never let me go.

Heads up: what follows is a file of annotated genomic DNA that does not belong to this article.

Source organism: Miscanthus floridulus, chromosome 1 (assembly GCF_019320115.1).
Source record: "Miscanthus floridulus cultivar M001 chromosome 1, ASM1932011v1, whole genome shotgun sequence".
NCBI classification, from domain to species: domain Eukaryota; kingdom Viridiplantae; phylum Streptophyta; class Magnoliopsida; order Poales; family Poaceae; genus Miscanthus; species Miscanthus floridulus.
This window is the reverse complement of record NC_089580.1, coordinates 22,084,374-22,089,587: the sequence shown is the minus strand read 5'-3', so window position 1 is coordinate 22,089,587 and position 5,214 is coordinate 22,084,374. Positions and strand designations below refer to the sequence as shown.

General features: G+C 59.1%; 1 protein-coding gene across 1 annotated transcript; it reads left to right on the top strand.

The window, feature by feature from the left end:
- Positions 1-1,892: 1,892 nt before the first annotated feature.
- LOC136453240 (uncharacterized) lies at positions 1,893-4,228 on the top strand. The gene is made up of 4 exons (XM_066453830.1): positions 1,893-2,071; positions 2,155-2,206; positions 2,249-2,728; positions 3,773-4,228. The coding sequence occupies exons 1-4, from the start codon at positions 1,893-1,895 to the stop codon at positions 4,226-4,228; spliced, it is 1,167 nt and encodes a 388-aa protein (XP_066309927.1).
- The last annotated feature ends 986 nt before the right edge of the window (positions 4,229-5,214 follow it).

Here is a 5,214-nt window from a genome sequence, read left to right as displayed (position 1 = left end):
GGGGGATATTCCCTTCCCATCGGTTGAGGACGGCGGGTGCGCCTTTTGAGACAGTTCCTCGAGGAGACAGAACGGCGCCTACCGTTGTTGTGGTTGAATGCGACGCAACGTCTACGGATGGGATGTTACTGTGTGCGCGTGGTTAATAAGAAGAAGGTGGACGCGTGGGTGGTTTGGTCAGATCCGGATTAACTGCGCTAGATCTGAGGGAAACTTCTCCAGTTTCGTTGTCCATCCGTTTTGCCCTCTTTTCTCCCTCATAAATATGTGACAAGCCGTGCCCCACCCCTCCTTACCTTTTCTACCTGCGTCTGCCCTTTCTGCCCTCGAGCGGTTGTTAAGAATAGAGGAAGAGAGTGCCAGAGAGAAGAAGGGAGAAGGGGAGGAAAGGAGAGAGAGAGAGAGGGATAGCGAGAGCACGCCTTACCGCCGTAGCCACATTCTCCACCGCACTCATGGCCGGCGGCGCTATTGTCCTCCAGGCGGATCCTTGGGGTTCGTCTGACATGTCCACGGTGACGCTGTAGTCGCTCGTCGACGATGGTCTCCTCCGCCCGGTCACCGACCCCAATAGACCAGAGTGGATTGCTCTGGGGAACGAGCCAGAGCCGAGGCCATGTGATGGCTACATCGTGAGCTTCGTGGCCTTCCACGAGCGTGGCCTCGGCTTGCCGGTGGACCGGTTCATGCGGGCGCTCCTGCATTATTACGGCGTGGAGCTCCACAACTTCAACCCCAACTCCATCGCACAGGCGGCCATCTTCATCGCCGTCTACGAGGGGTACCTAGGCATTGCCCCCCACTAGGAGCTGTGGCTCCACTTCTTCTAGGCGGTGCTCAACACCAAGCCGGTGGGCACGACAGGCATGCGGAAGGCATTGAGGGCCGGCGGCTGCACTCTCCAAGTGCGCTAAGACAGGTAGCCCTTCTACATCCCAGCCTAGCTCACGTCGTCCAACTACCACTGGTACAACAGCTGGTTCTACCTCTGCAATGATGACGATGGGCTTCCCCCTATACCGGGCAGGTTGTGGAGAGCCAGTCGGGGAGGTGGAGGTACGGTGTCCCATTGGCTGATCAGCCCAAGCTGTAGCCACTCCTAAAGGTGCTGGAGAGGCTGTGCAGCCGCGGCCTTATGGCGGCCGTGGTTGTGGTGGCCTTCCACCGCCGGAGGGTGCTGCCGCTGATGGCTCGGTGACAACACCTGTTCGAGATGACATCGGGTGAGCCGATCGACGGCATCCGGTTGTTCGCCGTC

i love this film. i felt transported to the 90s and then back again. There was something really special about this movie that is not totally describable. What I can say is that everything from the simple vision to the rich yet muted color palette brought a sense of heaviness and heartbreak to the storytelling. The cinematography was wistful and thoughtful… This was seriously some of the best camera work (Adam Kimmel) I’ve seen in a really long time. There was a lot of handheld but it wasn’t distracting, it just felt real and purposeful but not gratuitous. The reason I mentioned the 90s earlier was because that is my favorite type of filmmaking- the look, the stories, etc (Ashley and I call it “epic filmmaking”). However, the best part for me, is when you have elements of 90s cinema incorporating with modern filmmaking techniques so that you feel like you are watching a contemporary film. In any case, the film was beautiful. Luckily, I got to see a screening where the filmmakers did a Q&A afterwards. Mark Romanek (director) had pointed out that the palette had meaning: it began very rich in color and throughout the 3 different phases of “life” in the story, the color began to deplete. It was pretty brilliant in its subtlety. You never felt like you were being beaten over the head or forced to feel a certain way. Not only would I lend that to the “look” of the film but also the performances, driven by a great cast. First, I should admit that Keira Knightley was my big turn off to watching the film. I’m not a fan but she did pretty well in this role… Never seen Andrew Garfield before this and he was pretty good as well. But for me there was one stand-out: Carey Mulligan. Love her. I loved her since I saw her in An Education and I continue to enjoy her performances… I think she’s a true actress and it’s pretty refreshing in the current scene of model girls playing actresses. She played her character (Kathy) so well and with this quiet hopelessness that was very wrenching. Kathy can just sit there, listening to her cassette tape, and you are completely heartbroken for her. Mulligan is so talented. I see her career going in the path of Kate Winslet. She will be one of those that withstands the test of time. The other stand out member of the cast was the girl that played the young Kathy. Romanek mentioned that they scoured several schools and saw thousands of kids and this one girl in particular had never stepped in front of a camera before. She was phenomenal and acted and looked so much like Mulligan it was bizarre. Romanek said he achieved that semi-seamlessness between generation jumps by having the adult cast run through the children’s scenes so the kids could watch. I found that pretty impressive and an easier way to nail down that character/actor “aging” integration that is usually difficult to make feel believeable. The story is adapted from Kazuo Ishiguro’s novel, which is about clones who will one day donate all their vital organs. The adaptation (by Alex Garland) was supposedly very true to the book. At the Q&A both Kazuo and Garland were present and it was apparent that Ishiguro approved of Alex’s adaptation. Kazuo also pointed out that Garland was around while he wrote the novel so Alex felt a sense of ownership and connection to the book and knew he would later write it as a screenplay. What’s most interesting about the story is the fact that no one really runs away, no one fights the system or rebels against the path that has been set for them. When questioned about this, Ishiguro said that there have been many stories told where the slave breaks free of his imprisonment. He felt that it would be more interesting to see what would happen if the characters decided to stay and live it out- the bravery in that and what it would look like. I loved that. I felt there was true brilliance in that because it not only shies away from the many possibilities of the science fiction aspect but it really just hones in on what was actually important about this story: the characters. I think this film is definitely worth seeing but it is not light and it will leave you feeling maybe a bit hopeless… But that’s just my style.

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